Looking up for once

Reese Hawkins
junior from Benton, Ky.

This past Monday we residents of the Murray area were all treated to what’s been dubbed the #mkyblackout or the #murrpocalypse if I have my Twitter hashtags correct.

I know I am new to this column, so let me interrupt myself here and say I am a person who chooses his words carefully.

As a student of the Journalism and Mass Communication department (public relations more specifically) and intern in University Communications, the gift of gab is supposed to be my ace in the hole. I apologize in advance if I wax philosophically for longer than some of you can stomach.

That aside, during the hour or so this sleepy town was plunged into darkness during the middle of the day, what I witnessed was truly mindblowing.

Like most of the older students here I was a resident during the ice storm of 2009. If you were not around let me tell you it was a blast.

This town has a pristine and heavenly quality to it when it’s glazed in snow and ice under an unobstructed, crystal-clear view of the winter night sky.

It’s beautiful.

Not to say the storm didn’t have economic and social repercussions that should go overlooked. But the feeling of being off the grid, having to depend on your wits and what you had on hand and the loss of the feeling anything I needed was merely a trip to Walmart away was nothing less than exhilarating.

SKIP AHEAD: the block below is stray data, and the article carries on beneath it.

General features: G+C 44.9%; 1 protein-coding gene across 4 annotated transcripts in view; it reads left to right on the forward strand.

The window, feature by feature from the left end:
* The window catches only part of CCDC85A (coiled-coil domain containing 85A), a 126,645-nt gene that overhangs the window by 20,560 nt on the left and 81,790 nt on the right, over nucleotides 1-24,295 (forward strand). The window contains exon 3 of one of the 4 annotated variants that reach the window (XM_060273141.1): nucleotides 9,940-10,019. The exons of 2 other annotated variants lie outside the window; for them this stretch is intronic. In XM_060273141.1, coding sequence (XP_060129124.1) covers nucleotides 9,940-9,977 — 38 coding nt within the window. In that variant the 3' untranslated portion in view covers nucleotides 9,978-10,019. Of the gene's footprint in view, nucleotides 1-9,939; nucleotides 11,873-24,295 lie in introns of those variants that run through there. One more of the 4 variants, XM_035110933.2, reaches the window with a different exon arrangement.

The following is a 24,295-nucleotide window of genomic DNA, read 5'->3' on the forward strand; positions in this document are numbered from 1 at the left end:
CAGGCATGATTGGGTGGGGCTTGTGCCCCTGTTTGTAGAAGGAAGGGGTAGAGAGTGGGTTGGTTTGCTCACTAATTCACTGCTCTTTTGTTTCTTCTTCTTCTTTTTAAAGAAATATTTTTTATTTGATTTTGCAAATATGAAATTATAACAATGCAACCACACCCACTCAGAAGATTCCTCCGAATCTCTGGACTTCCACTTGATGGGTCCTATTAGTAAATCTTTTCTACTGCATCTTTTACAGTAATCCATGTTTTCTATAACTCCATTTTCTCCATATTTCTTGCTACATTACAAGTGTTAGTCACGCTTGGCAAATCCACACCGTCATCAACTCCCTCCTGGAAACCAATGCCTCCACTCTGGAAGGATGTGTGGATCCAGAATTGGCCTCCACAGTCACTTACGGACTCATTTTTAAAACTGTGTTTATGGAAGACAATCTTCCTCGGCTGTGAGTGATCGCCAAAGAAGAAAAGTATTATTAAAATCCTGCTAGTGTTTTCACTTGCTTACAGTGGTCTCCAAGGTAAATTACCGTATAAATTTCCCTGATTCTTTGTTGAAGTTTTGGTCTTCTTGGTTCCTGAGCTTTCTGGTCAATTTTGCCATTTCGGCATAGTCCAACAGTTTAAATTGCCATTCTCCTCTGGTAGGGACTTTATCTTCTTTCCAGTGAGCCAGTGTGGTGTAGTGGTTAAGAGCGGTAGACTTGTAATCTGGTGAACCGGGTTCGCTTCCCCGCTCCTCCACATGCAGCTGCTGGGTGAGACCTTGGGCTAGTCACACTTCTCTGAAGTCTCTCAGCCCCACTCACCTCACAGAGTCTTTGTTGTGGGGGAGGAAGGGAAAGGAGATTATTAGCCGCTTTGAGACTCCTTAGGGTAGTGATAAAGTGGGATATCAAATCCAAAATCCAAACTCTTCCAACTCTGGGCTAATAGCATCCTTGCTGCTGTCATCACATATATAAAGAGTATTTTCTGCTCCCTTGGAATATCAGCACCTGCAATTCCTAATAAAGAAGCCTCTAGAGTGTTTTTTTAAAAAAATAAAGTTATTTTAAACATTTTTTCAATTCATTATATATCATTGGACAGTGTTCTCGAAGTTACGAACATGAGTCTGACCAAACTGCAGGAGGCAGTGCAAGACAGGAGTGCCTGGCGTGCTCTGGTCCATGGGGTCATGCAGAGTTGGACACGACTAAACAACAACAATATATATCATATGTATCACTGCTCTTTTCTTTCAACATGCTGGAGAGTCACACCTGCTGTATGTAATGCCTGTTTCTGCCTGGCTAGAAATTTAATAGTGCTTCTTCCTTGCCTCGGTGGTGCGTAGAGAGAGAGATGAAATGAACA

Some might see this as short-sighted and they would be correct.

Sure, a weekend of this is a lot less severe than three weeks. That is the amount of time my hometown spent without electricity during the ice storm. And trust me, returning home, even briefly, left me awash with emotion that I have rarely felt since.

Many families and people struggled to provide for themselves during that time. But like all good stories go, they pulled together and helped one another achieve something greater than they alone could not do. And this time the goal was merely survival.

It was during that time I saw friend help foe, community spirit take over small-town politics and the inherent goodwill to help begin to thrive.

For once the battle lines had blurred.

For an hour this Monday, that began to occur. People shared knowledge of what happened, communicated with each other and even shared advice.

We reached out to those closest to us and focused on the effort to understand and beyond that, to help.

But just like that the hypnotic gaze that our screens had on us for so long was suddenly broken, if only for a moment, to show us what we had forgotten: the value of communication.

It’s easy to lose sight of. Especially in a world where communication happens at the speed of light and our messages are beamed directly to our pockets no matter where we are. But I walk through campus and hardly ever make eye contact anymore.

We are screenagers. Our eye contact is made through telescopic lenses aimed poignantly at one another. They keep us safe and exiled, and keep the shield of anonymity raised high.

But ironically enough, because of these tall walls, the value of face-to-face communication has never been higher. When you genuinely connect with someone, whether it be in a helping manner, lovingly, friendly or otherwise, the power of that connection is manifested immediately in front of you.

It has become increasingly rare and to me it almost feels like magic.

To breach these elegant walls made of LED displays and touchscreens that technology has allowed us to build around ourselves, and really connect meaningfully.

It makes me pine for the days of old when writing a letter meant more than just 44 cents and a trip to the post office.

But for an hour, I feel like we broke away from that social norm.

We should all be so mindful to remember to look up every once and a while.

We will never know where we are going if we are always looking down.